Fruit Valley Veterinary Clinic

Urinary Problems in Cats

Cats may present a variety of urinary-related issues including urinating in abnormal locations, urine-marking, producing abnormal urine or showing abnormal urine behavior.

In male cats, urinary obstruction may occur and can be deadly. Even in females, repeated infections can result in kidney failure. Prompt recognition and treatment of urinary disease is critical.

WARNING SIGNS (Call your veterinarian if any of the following occur):

  1. Your cat is urinating in unusual areas.
  2. Your cat is going to the litter box frequently.
  3. Your cat cries and/or strains when urinating (May appear to be constipated).
  4. There is blood in your cat's urine.
  5. Your cat is depressed, vomits or refuses to eat.
  6. Your cat spends a long time in the litter box and there is very little urine to be found afterwards.
  7. Your cat spends an unusually long time grooming his genital area.

If a cat (almost always male) develops a urinary obstruction, the sooner it is relieved, the better the outcome. A prolonged obstruction can result in rupture of the urinary bladder, kidney failure or death. Do not wait to seek help!

To prevent urinary medical problems, having your cat drink more water and exercise is ideal.

The most effective way to get a cat to drink more, if it has a good appetite, is to add water to their food. For cats that only like dry food, start out with just a Tablespoon of water mixed with a Tablespoon of food. Some cats will learn to drink the water before their food gets soggy, others will learn to like soggy food. As they get used to water in their food dish, start increasing the amount of food and water placed in it at one time. Many cats will easily consume 1/8 cup of dry food in 1/4 cup of water 4 times a day after getting used to the process.

For cats that will eat canned food, gradually add water to it until they are drinking soup.

Some cats will only drink running water. Ways of getting them to drink more include:

Encourage your cat to exercise. Find some sort of game that it likes, and play with him. Make him work for his food by going up and down stairs or something.

Inappropriate Urination without medical cause

If analysis of the urine shows no signs of crystals, blood, bacteria or inflammation, we suspect that the spraying and urination outside of the box is behavioral in cause, not medical.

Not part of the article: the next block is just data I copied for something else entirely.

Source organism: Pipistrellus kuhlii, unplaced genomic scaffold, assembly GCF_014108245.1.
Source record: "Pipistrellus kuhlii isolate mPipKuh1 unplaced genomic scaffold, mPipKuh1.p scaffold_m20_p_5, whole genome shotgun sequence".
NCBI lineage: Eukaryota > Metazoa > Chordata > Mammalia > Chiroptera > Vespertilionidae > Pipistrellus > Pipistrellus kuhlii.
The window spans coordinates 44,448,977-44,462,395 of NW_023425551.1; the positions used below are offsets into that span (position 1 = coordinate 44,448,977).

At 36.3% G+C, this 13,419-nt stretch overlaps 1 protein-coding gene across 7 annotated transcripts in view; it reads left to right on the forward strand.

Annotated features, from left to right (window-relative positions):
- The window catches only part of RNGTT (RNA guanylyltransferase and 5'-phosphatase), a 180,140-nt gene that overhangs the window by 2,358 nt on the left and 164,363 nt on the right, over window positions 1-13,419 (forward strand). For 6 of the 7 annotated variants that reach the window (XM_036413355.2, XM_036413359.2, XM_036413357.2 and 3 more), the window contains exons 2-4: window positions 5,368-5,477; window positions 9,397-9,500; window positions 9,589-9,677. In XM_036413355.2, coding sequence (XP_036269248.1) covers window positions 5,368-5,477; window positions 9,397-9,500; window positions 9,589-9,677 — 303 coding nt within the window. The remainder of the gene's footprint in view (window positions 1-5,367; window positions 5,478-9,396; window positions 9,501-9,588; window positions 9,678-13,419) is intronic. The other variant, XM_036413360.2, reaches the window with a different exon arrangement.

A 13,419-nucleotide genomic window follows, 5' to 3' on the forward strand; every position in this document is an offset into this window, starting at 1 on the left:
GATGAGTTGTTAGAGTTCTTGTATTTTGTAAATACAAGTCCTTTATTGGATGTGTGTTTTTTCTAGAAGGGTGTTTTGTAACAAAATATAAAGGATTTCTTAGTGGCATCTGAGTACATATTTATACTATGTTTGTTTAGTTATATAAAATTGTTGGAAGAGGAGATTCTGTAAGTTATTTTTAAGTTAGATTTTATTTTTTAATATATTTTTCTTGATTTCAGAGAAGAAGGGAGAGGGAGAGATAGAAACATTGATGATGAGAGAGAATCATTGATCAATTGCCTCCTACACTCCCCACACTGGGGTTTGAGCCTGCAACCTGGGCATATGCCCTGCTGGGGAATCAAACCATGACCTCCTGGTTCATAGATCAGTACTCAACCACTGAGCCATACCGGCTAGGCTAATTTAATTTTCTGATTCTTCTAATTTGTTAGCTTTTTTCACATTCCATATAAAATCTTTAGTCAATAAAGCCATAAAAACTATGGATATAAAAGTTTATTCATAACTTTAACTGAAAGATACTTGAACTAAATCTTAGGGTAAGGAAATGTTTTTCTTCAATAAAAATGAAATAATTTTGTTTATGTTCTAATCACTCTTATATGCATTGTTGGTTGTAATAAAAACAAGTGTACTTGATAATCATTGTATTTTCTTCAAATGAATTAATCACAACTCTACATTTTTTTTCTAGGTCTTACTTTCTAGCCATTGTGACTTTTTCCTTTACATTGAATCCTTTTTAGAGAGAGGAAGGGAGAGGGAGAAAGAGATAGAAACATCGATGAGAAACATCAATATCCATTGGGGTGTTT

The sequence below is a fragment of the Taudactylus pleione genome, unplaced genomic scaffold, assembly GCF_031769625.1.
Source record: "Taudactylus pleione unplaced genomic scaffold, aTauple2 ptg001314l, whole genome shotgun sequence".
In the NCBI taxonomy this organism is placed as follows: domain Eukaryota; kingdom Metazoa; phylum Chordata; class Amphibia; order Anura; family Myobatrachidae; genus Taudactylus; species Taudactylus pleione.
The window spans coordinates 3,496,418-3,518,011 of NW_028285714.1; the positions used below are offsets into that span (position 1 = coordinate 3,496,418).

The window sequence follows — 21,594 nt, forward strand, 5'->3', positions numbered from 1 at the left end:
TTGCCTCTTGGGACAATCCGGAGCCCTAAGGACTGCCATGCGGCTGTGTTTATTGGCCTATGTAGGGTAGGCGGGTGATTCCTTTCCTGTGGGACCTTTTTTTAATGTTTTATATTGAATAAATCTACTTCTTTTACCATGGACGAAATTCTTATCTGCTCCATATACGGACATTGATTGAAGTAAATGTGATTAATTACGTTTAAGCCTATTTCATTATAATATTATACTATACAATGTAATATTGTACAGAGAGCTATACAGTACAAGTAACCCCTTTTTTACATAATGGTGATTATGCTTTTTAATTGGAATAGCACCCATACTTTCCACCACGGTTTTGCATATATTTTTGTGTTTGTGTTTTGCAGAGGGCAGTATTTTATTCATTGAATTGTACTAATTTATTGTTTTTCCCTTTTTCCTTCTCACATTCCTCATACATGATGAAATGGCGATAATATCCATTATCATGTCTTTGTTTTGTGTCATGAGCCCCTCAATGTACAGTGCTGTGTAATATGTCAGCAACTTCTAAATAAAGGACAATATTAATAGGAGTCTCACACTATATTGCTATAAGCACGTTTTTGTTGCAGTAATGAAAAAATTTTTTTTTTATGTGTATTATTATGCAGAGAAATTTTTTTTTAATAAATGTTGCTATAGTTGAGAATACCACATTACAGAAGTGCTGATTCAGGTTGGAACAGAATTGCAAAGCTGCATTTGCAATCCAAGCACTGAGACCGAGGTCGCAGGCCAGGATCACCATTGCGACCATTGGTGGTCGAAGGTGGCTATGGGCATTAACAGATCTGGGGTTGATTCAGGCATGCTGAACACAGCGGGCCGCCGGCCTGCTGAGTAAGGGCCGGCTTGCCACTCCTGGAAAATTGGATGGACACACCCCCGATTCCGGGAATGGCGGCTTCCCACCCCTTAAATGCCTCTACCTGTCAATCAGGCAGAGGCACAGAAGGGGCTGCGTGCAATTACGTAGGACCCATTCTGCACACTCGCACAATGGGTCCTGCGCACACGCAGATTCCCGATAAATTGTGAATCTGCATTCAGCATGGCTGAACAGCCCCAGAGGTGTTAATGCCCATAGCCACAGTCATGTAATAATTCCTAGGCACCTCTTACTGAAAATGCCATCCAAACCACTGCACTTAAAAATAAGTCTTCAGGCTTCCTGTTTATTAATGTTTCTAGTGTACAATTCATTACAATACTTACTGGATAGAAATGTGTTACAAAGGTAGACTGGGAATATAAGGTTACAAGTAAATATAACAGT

Suggestions are:

Chronic Kidney Failure

This occurs when kidney function has deteriorated to the extent that they fail to excrete wastes, maintain water and electrolyte balance and produce hormones. Chronic renal failure has usually been present for months before being diagnosed and is irreversible. Usually at least 75% of the kidney capacity has been lost. The cause of the failure is often never determined.

Typical signs of kidney failure are excessive drinking and urination because the kidneys cannot concentrate urine. Weight loss, poor appetite and poor haircoat are common. With advanced disease, the breath becomes foul, appetite may be totally lost and there may be vomiting, weakness, lethargy, mouth or stomach ulcers and anemia. Some animals develop high blood pressure and can develop sudden blindness.

Kidney failure is usually confirmed by blood and urine analysis. Other diseases that may contribute to or complicate kidney failure include diabetes, hyperthyroidism, urinary infections and hyperadrenocorticism. X-rays and ultrasound can help evaluate other potential problems.

Although not curable, many dogs and cats with kidney failure can be treated with special diets and subcutaneous fluid injections that can be done at home. Thus maintained, some animals with kidney failure can have decent quality life for years.

Some animals with kidney failure may pass peacefully into a coma and die seemingly painlessly. Others may have seizures or distressing vomiting and may be more humanely served via euthanasia.